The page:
It's Thanksgiving? Again, being in a land where they do not celebrate holidays that have always been a part of my calendar's cycle is quite odd. But, then, my whole internal calendar is off these days. I kinda like it.
I've got nothing to write about today. In fact, another odd thing about my life these days is that I seem to be out of conversational material. I'm not complaining, trust me! The reason that I have no conversational material is that my days go kinda like this: coffee, write, run, wine. My head is somewhere in the nineteenth century most of the time, either with the Big Guy and his ilk, or with the characters in whatever novel I'm listening to or reading. I get the 21st century in the morning, when I read headline news, or at the end of the day, when I read blogs. I get the 20th century after dinner, when I watch t.v. -- usually Friends reruns, because that's really really popular here -- and knit and drink wine. All in all, not bad; but if you try to hold a conversation with me, I will either sound like an undergraduate English major with no life (which, actually, I was in the late 1980s) or one like I'm having some sort of break with reality. I tend to call the latter my Big Guy Band Camp mode, like that girl in those horrible movies who started every conversation with, "this one time, at band camp," except I say, "this one time, the Big Guy said..."
Mostly, I have odds and ends rattling about my brain. These bits of thoughts have no connection to anything and are the sorts of things that shut down conversations -- and I'm really good at shutting down conversations. I am the Conversation Cooler.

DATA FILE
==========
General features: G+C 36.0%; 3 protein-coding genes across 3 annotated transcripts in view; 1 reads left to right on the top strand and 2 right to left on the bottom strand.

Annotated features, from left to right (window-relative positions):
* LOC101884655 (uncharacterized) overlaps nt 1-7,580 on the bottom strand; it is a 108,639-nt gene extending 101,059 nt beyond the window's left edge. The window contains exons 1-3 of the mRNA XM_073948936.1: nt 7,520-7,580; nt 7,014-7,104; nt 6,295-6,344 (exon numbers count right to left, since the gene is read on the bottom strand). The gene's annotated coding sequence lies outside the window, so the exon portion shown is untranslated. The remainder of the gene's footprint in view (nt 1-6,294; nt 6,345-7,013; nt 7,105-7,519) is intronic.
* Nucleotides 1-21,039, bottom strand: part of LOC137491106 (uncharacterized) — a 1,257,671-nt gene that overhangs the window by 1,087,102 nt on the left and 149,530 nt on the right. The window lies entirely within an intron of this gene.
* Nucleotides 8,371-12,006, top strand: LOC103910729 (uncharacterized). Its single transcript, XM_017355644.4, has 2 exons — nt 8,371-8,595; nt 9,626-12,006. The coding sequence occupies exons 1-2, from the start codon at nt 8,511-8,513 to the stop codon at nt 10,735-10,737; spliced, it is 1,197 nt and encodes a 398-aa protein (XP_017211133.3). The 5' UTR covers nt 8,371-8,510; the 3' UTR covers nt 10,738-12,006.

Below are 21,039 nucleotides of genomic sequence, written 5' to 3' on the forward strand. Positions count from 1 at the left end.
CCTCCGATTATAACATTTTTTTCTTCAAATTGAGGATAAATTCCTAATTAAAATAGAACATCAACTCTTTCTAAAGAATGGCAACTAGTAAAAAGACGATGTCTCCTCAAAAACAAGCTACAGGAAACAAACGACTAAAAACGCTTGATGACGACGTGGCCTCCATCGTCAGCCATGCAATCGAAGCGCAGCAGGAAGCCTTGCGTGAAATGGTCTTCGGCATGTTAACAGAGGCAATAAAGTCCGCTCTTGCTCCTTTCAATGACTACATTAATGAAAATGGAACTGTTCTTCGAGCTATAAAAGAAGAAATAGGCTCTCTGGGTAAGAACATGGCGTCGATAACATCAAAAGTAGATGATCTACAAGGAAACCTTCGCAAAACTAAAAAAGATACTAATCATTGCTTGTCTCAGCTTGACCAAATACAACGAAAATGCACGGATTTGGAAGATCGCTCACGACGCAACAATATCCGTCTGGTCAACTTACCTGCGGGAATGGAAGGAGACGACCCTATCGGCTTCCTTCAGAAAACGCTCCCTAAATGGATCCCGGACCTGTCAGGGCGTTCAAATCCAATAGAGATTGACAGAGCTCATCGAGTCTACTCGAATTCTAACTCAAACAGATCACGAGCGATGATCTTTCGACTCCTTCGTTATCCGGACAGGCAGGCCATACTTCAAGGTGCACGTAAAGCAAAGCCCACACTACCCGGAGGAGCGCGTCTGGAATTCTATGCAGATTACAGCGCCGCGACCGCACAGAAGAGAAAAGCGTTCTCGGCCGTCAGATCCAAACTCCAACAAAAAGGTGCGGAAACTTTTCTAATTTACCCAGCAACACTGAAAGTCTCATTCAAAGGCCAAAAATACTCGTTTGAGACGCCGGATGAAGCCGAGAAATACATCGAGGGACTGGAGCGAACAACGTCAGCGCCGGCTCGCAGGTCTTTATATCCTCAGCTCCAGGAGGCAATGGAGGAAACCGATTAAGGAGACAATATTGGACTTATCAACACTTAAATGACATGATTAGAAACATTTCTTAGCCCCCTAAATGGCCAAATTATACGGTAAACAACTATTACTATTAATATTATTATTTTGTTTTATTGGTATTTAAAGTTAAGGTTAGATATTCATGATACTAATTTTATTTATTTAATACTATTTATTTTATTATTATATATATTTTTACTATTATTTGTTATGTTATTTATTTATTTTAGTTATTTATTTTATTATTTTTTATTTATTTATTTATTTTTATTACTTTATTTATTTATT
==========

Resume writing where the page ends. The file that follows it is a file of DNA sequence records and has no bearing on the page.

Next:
One of the odds and ends has to do with the Kennedy assassination. Yeah, I know: huh? While I only vaguely follow news, I am also vaguely aware of certain bits, and the fact that Tuesday was the fifty-somethingith (I can't do math right now) anniversary of the Kennedy assasination was one of those bits. Back during the twentieth anniversary of the assasination -- give or take a year -- one of the networks aired a miniseries about JFK and Jackie. Blair Brown played Jackie. My mom cried and cried like a little baby at the end, and my dad, for once, had sympathy for her "girly" response. (Women's emotions were mocked in our family -- hence, I am fucked up.)
At the time, I didn't get it. Kennedy? Plus, that was a million years ago, wasn't it? Now, I realize that, at that moment, to my parents, who were younger than I am now, twenty years was just yesterday. That moment is now thirty years ago.
On Tuesday, too, I was listening to some old Bonnie Raitt, and what I consider a more recent song came up from her album Luck of the Draw. That album is now twenty years old. I listened to it incessantly when I first got it. In one of the songs, "Nick of Time," she says something about watching her parents age, but they also watch her age, and none of them know how to respond to that. At the time, I understood what she sang about; but I understood it as a description, as if you described to me a house that was two stories tall, brick, with four windows and a door. Now, I understand it as an experience, like standing in front of the house, or even inside of it.
They are spending Thanksgiving alone today. My first instinct was to think of them with pity, as if they were lonely, not being with their grandbabies. My dad in particular is very big on the Norman Rockwell image of family, no matter how fucked up the actual situation is in front of him. Then, I realized that this was probably the first Thanksgiving that they have had alone, as a couple, since before my birth. I try to imagine them as twenty-two year olds, newly married, out in west Texas. They are such babies, and they don't even know it yet. None of us ever do.